Silence of Haitian monetary authorities amid economic panic, alarming
Haitian monetary authorities are remaining mum as the devaluation of the gourde has helped contribute to an economic crisis within the country. The devaluation is connected to neo-liberal policies promoted by U.S. democratic institutions.
Platform Advocating for Alternative Development in Haiti (PAPDA) Director, Camille Chalmers says the neo-liberal economic development model is a two-edged sword. The upside is it increases Haiti's competitiveness in the global marketplace. The downside is it lessens the purchasing power of Haitian workers, paid in gourdes.
Adding to the crisis, according to Chalmers, are impending fall elections for state and local offices and the presidency. Rumors have been circulating elections won't be held, leading to more government instability. As a result of such predicted developments, people are uncertain, closing their accounts at Haitian banks and sending their money overseas. Chalmers warns, "These issues could cause a social explosion of unrest" He is referring to the 2008 food shortage violent demonstrations.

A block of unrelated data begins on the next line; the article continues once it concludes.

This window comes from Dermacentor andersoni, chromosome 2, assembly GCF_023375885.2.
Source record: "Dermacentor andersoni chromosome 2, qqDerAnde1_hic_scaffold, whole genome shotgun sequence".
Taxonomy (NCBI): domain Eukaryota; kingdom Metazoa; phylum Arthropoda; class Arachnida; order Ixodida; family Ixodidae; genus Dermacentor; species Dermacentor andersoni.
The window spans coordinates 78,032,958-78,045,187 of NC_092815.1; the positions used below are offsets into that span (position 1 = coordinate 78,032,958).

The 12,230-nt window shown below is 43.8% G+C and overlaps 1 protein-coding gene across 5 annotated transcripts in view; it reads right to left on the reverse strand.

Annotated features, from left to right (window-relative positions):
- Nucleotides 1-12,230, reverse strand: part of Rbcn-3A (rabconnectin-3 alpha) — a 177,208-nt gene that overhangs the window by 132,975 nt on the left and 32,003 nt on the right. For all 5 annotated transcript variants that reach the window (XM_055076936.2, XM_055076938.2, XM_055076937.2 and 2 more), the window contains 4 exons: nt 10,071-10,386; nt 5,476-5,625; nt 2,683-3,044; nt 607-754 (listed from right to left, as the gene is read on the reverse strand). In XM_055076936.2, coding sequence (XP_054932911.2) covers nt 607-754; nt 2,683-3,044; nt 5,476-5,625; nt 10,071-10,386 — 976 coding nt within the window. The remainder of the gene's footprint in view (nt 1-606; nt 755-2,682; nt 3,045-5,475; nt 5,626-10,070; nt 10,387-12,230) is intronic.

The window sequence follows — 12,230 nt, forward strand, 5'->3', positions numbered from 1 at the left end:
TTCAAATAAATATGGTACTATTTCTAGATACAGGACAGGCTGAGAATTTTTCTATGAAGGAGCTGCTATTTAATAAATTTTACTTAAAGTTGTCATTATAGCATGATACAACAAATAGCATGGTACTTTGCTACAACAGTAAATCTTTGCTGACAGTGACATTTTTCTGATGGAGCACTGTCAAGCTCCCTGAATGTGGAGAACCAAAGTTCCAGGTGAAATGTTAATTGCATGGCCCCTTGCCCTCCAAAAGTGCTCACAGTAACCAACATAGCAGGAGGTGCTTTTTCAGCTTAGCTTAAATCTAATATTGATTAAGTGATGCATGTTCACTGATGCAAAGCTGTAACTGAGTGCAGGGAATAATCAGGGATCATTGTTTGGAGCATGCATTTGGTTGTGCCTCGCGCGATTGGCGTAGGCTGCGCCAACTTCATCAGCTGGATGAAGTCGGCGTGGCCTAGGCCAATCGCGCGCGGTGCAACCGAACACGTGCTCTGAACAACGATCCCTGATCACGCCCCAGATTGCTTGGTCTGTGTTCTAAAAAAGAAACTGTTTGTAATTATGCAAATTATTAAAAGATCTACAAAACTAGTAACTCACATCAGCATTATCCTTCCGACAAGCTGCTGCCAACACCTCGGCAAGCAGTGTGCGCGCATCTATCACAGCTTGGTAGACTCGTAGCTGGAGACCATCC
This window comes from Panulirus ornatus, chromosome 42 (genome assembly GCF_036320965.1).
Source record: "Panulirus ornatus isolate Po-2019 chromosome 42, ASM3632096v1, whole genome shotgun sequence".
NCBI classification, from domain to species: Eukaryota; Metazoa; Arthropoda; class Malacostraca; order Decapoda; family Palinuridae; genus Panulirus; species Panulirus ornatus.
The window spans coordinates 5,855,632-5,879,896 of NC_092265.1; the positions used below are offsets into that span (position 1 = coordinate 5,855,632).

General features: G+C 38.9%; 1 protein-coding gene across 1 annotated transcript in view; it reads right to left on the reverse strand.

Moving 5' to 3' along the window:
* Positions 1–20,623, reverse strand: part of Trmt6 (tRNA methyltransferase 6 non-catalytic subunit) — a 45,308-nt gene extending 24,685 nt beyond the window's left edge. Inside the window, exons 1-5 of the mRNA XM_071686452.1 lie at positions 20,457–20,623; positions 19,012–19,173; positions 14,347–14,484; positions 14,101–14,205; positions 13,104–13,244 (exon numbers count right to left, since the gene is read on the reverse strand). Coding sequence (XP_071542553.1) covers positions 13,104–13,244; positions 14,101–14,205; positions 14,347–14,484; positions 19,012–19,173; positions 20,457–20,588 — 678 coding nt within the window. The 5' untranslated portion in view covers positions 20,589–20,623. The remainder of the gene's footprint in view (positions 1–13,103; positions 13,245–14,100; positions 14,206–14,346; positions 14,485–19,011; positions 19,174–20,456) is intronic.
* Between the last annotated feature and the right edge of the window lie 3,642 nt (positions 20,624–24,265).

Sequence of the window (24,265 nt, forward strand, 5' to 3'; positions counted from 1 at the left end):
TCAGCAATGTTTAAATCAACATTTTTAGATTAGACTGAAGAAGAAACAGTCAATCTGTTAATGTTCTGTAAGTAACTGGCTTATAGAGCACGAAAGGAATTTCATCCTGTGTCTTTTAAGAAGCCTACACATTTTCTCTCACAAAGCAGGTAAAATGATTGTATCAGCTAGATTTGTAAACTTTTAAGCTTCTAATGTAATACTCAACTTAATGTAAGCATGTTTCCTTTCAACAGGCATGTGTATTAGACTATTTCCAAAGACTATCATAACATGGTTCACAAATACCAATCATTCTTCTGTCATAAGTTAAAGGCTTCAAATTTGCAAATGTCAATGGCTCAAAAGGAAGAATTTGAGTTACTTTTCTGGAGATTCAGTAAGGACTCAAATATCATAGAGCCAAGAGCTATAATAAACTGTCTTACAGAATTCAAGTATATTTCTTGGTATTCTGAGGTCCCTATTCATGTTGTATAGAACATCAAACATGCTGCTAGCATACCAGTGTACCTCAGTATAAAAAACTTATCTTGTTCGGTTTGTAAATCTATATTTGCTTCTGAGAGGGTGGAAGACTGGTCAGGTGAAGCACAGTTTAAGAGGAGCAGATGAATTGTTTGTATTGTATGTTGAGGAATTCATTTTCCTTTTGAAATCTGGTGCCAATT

Bank of the Republic of Haiti (BRH) has kept quiet about the loss of capital from its reserves. Chalmers wonders if BRH will make a public comment on it. He is sounding the alarm saying, "Monetary authorities need to speak on this grave matter . . . to the population and tell them what measures they will take . . ."
Camille Chalmers is a Professor of Economics at the State University of Haiti, as well as a grassroots organizer in partnership with the Peasants of Haiti.
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